The Vice Chancellor cited these cases to support his point: Ex Parte Young, 209 U.S. 123, 52 L. Ed. 714, 28 S. Ct. 441; Truax v. Raich, 239 U.S. 33, 60 L. Ed. 131, 36 S. Ct. 7. To these may be added David and Farnum Manufacturing Co. v. Los Angeles, 189 U.S. 207, 47 L. Ed. 778, 23 S. Ct. 498; Tyson and Brother etc. v. Banton, 273 U.S. 418, 71 L. Ed. 718, 47 S. Ct. 426; Dobbins v. Los Angeles, 195 U.S. 233, 49 L. Ed. 169, 25 S. Ct. 18; Philadelphia Co. v. Stimson, 223 U.S. 604; Panama Refining Co. v. Ryan, 79 L. Ed. 223; 14 Ruling Case Law 434, section 136; Thompson v. Smith, 155 Va. 367, 154 S.E. (Va.) 579; Chaires v. Atlantic, 164 Ga. 755; Clarke v. Harford Agricultural etc. Association, 118 Md. 608, 85 Atl. 503.

Other New Jersey cases supporting the view of the cited cases are Bayonne v. Borough of North Arlington, 77 N.J. Eq. 166, 75 A. 558, and Drive to Department etc. v. Newark, 115 N.J. Eq. 222, 170 Atl. 29. In the last two cases this court held that an injunction may always go to retrain an illegal and excessive use of authority. So much for the power of a court of equity to restrain a criminal proceeding. It was, under the circumstances, properly invoked in the instant case.

The right of an individual to conduct an insurance business has been considered by the Supreme Court of this state in an opinion filed by it in the case of Schenck v. State, 60 N.J.L. 381, 37 Atl. 724. The Schenck case held, among other things, that the General Insurance Act, Revision of 1875, was unconstitutional because the object of the act was not stated in its title. Mr. Justice Garrison, in that case, speaking for the court, inter alia, said (p. 382):

"* * * if there exist no valid legislative authority for the action he" (i.e., the commissioner of insurance) "has brought, no other question should be considered. In my opinion there is no valid authority for inflicting upon the agent of an individual insurer the penalty provided by the several acts of the legislature upon which sole reliance is placed.

"The Revision of 1875 * * * enacted a General Insurance Law, the title of which is 'An act to provide for the regulation and incorporation of insurance companies.' Rev., p. 507.

"It will be observed that from the earliest period of this statutory history down to the present time, the legislative will has always been expressed under a title that included companies, associations and corporations, but never individuals, the existing title being in this respect the least flexible of them all.

"The canon of constitutional limitation, applicable to this state of legislation, is illustrated in the opinion delivered in the Court of Errors and Appeals in the case of Hendrickson v. Fries, 16 Vroom 555.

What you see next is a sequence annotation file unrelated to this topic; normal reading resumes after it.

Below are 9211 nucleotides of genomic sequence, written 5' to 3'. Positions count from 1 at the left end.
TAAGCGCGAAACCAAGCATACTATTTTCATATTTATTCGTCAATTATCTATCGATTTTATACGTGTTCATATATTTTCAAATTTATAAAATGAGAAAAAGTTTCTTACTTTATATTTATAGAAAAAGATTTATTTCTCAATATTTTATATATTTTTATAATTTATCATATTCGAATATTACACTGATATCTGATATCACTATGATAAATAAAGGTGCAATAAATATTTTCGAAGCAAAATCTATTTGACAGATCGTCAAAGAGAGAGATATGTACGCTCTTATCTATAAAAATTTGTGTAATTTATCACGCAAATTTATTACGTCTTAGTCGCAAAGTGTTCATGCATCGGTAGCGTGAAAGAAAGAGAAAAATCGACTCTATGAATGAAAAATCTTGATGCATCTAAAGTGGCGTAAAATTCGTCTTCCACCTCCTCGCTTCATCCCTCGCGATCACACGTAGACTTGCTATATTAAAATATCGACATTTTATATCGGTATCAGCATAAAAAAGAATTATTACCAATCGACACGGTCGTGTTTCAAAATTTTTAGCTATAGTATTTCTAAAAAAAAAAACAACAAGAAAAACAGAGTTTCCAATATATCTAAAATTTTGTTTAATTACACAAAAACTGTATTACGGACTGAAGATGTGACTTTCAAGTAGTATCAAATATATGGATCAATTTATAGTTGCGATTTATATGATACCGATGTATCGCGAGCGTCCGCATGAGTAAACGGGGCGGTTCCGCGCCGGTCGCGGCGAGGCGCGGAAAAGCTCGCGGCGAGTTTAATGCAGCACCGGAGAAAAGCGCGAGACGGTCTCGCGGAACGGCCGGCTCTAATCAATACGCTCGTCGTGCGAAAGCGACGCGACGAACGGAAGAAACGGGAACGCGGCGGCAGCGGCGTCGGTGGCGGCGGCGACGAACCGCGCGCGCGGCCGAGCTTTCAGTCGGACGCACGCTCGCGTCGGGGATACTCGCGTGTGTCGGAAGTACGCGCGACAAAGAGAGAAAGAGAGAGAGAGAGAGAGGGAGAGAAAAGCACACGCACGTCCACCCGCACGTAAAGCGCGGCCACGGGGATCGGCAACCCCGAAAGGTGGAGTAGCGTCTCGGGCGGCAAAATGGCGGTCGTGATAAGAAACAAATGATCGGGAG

"'Under the provisions of our constitution' said Mr. Justice Depue, 'the title of a statute is not only an indication of the legislative intent, but is also a limitation upon the enacting part of the law. It can have no effect with respect to any object that is not expressed in the title.' This necessarily disposes of the writ of error now before us, for the regulation of the business of an individual insurer is an object that is in no wise expressed by the words 'regulation and incorporation of insurance companies.'" (Italics mine)

The section of the act which prohibits individuals from carrying on insurance business is contained in the amendment to the supplement of the said revision (P.L. 1889, p. 174) which reads as follows:

"That it shall be unlawful for any company, corporation or association of any kind whatsoever, incorporated or organized under the laws of this state, or of any other state or nation, itself, or by its agents, solicitors, surveyors, canvassers or other representatives of whatever designation, or for any such agent, solicitor, surveyor, canvasser or other representative, or any individual or firm, whether on behalf of any such company, corporation or association or not, to solicit or negotiate any contract of insurance of any kind, or sign, deliver or transmit, by mail or otherwise, any policy, certificate of membership or certificate of renewal thereof, or receive any premium, commission, fee or other payment thereon, on any property or thing, or on the life, health or safety of any person, or in any manner, directly or indirectly, to transact the business of insurance of any kind whatsoever, within this state, unless such company, corporation or association, individual or firm, shall be authorized to transact business in this state under the provisions of the act to which this is a supplement, and the supplements thereto."